Sister Betty Mae Bienlein, SND, of Thousand Oaks, California, says that solidarity means “to stand with, to stand next to, to support, to agree with a group, a person, a cause. To be there for others and to give others dignity and respect. Solidarity helps us recognize that what touches one of us, touches all of us. As religious women, our vowed lives lead us to live lives of solidarity with all creation. Science proves that everyone and everything on this planet/universe is connected in the web of life.”

There are many ways of practicing solidarity: through actively responding to injustices; by making those in our communities aware of common needs; by learning to live with less; and by taking a moment to greet and care for those who pass us by each day.

#7 – Care for God’s Creation

“The Book of Genesis tells us that God created man and woman entrusting them with the task of filling the earth and subduing it, which does not mean exploiting it, but nurturing and protecting it, caring for it through their work.” (Pope Francis, General Audience Wednesday, May 1 2013)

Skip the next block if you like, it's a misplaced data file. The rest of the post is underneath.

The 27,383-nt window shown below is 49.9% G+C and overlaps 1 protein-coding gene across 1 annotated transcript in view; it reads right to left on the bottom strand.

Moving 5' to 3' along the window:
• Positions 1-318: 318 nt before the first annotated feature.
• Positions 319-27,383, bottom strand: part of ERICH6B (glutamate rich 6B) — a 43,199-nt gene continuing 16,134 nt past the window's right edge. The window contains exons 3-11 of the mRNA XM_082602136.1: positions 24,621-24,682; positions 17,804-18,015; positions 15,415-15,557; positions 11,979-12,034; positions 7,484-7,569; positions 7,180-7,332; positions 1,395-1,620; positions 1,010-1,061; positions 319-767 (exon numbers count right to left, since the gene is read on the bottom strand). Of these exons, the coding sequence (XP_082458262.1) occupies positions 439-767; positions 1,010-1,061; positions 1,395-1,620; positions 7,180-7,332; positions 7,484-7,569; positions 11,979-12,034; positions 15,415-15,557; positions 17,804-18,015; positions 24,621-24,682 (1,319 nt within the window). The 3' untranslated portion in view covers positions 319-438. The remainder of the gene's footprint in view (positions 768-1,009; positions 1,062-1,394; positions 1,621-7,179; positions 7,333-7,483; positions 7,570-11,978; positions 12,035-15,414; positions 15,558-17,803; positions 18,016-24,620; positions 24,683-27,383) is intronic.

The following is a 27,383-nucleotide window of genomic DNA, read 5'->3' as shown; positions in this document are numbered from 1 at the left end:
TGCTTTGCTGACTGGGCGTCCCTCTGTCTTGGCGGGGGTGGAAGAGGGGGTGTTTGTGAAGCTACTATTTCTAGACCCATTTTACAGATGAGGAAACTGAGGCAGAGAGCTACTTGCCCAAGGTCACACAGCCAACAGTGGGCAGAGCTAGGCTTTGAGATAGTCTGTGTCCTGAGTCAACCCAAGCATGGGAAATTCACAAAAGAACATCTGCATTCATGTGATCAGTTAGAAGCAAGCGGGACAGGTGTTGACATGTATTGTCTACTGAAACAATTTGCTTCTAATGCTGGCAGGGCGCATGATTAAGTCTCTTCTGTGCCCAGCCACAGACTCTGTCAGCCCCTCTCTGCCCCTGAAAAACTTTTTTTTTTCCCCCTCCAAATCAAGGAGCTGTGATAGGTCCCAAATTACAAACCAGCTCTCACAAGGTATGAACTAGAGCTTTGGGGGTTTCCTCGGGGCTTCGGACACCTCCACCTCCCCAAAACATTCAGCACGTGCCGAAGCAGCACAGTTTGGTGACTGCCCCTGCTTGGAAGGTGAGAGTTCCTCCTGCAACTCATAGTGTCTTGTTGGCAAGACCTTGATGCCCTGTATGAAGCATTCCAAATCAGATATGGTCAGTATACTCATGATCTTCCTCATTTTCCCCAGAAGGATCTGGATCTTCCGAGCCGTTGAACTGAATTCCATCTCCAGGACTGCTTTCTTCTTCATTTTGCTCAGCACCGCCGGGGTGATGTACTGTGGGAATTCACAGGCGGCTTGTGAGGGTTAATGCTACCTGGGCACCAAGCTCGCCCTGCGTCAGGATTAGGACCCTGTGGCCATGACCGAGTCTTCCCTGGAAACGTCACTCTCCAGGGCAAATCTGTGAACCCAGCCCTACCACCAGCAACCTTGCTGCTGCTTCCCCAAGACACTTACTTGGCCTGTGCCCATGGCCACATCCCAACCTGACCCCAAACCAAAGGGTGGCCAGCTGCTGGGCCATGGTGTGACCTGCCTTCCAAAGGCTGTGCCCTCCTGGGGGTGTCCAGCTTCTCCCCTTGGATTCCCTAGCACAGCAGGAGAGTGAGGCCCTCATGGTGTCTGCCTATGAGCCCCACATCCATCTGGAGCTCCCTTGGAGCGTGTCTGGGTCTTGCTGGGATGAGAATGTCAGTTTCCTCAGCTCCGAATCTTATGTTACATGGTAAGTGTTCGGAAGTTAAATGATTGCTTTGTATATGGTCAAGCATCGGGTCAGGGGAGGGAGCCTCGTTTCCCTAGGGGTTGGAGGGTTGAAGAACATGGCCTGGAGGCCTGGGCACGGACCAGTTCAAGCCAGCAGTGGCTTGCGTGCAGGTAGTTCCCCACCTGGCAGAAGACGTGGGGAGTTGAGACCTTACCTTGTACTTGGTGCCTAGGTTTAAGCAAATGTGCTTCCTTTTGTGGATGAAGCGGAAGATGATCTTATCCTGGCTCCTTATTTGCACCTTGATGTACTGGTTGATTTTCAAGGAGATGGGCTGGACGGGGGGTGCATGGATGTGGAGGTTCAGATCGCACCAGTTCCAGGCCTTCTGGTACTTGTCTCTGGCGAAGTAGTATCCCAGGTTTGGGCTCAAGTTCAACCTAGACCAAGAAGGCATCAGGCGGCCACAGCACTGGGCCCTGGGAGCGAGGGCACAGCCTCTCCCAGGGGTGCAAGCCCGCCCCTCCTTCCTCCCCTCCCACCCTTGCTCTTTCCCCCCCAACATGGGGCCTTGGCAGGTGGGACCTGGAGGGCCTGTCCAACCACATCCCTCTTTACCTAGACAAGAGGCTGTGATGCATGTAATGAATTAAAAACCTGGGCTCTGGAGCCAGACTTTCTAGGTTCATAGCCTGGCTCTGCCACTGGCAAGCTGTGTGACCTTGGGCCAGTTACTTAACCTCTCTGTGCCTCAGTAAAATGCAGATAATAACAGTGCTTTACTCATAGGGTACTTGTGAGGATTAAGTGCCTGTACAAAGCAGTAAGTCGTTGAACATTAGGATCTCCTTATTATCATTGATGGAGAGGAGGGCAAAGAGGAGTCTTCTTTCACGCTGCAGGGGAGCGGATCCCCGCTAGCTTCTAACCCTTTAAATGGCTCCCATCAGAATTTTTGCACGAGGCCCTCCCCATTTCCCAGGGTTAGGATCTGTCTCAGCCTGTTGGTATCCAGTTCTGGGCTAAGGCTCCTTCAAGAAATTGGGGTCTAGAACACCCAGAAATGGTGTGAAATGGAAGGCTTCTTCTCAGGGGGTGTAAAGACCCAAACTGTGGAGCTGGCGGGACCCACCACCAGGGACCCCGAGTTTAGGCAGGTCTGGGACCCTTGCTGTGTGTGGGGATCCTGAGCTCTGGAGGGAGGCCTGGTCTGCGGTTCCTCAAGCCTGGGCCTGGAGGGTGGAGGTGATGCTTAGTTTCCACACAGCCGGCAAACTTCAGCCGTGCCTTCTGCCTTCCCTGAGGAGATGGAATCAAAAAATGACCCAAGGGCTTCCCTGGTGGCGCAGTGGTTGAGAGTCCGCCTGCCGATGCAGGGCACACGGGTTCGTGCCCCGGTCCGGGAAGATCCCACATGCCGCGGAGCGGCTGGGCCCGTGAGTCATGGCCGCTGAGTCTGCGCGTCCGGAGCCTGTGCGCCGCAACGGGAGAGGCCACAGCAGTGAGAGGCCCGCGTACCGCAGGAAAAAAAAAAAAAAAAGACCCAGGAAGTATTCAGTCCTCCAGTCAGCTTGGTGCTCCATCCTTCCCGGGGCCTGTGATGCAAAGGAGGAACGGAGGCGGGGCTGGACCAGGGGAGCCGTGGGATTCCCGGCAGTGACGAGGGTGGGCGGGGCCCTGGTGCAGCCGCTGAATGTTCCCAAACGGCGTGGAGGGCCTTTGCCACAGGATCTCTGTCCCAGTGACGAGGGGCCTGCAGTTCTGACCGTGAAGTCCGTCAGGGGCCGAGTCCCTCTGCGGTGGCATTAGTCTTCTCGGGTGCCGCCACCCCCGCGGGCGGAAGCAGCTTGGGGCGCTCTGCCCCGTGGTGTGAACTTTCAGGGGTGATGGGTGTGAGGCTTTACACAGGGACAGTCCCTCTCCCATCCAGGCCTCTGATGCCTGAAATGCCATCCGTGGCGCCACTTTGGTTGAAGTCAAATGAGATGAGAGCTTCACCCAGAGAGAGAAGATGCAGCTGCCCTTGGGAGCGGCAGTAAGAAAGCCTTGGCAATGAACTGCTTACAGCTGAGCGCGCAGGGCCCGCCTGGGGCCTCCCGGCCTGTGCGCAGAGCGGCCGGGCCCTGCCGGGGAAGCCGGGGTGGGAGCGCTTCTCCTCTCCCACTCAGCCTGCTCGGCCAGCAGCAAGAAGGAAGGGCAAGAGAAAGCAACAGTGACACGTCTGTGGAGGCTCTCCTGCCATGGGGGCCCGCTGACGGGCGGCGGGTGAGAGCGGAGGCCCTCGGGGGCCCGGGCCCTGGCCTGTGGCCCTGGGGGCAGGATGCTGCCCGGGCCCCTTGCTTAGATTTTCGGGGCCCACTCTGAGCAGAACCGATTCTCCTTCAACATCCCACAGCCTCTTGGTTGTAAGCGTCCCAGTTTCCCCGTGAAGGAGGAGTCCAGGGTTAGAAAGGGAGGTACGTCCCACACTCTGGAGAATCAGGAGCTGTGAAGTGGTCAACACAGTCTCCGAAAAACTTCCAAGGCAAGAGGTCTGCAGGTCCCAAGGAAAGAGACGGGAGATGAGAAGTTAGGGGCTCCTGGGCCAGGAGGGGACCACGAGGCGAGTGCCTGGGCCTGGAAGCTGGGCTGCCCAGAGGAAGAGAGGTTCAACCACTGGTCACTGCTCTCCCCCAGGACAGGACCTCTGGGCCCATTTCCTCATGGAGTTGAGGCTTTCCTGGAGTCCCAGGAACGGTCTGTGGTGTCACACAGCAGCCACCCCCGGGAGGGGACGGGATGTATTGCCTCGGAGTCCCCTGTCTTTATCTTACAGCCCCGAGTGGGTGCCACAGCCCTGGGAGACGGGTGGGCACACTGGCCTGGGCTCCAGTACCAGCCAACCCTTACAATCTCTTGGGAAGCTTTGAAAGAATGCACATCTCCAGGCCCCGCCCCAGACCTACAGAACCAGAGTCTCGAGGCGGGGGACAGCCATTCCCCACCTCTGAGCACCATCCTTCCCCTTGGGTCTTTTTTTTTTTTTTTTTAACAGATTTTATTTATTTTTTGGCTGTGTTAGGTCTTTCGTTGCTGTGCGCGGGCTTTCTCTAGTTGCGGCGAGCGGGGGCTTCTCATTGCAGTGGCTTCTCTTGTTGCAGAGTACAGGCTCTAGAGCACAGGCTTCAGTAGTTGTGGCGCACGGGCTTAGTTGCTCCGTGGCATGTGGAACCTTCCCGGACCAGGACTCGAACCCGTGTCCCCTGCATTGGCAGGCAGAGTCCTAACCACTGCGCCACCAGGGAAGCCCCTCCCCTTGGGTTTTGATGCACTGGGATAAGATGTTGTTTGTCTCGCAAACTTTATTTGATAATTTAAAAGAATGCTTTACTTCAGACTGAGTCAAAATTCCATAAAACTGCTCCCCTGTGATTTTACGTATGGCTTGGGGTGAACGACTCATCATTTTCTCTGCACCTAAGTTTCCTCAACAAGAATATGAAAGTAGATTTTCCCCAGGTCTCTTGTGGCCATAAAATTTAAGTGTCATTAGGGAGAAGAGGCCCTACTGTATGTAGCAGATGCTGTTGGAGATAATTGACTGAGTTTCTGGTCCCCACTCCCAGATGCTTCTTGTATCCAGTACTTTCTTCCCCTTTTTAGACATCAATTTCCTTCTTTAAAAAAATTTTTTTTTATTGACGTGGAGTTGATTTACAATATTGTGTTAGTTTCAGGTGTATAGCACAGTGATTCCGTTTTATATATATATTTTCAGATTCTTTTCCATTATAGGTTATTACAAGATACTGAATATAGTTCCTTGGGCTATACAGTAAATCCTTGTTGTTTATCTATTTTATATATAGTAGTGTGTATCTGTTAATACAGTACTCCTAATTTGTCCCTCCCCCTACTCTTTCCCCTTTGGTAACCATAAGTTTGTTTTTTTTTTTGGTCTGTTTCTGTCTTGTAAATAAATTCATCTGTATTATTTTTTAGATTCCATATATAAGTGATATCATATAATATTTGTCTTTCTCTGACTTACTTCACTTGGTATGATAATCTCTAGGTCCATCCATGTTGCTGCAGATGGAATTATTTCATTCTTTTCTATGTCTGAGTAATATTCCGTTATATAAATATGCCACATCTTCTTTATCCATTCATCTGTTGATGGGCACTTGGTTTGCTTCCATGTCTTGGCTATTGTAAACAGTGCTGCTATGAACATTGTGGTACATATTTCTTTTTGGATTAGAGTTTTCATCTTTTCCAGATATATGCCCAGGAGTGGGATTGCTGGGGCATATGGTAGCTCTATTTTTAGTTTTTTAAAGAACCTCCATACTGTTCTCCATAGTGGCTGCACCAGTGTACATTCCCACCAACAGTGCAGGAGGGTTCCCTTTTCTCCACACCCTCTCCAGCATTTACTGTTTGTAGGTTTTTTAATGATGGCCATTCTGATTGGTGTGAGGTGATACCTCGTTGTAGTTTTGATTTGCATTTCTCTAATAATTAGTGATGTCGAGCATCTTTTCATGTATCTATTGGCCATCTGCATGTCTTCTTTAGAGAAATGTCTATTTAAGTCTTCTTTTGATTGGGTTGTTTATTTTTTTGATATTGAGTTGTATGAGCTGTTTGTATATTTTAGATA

The earth is not ours. It is God’s gift for everyone, and we have an obligation to those who come after us. Pope Francis cautions us that our relationship with the earth and creation is intricately woven into our relationship with others and that the earth is not just a resource for us to use but is rather a living breathing organism. Just as God advises us that we must rest, as He did on the seventh day, so also we must allow the earth to rest.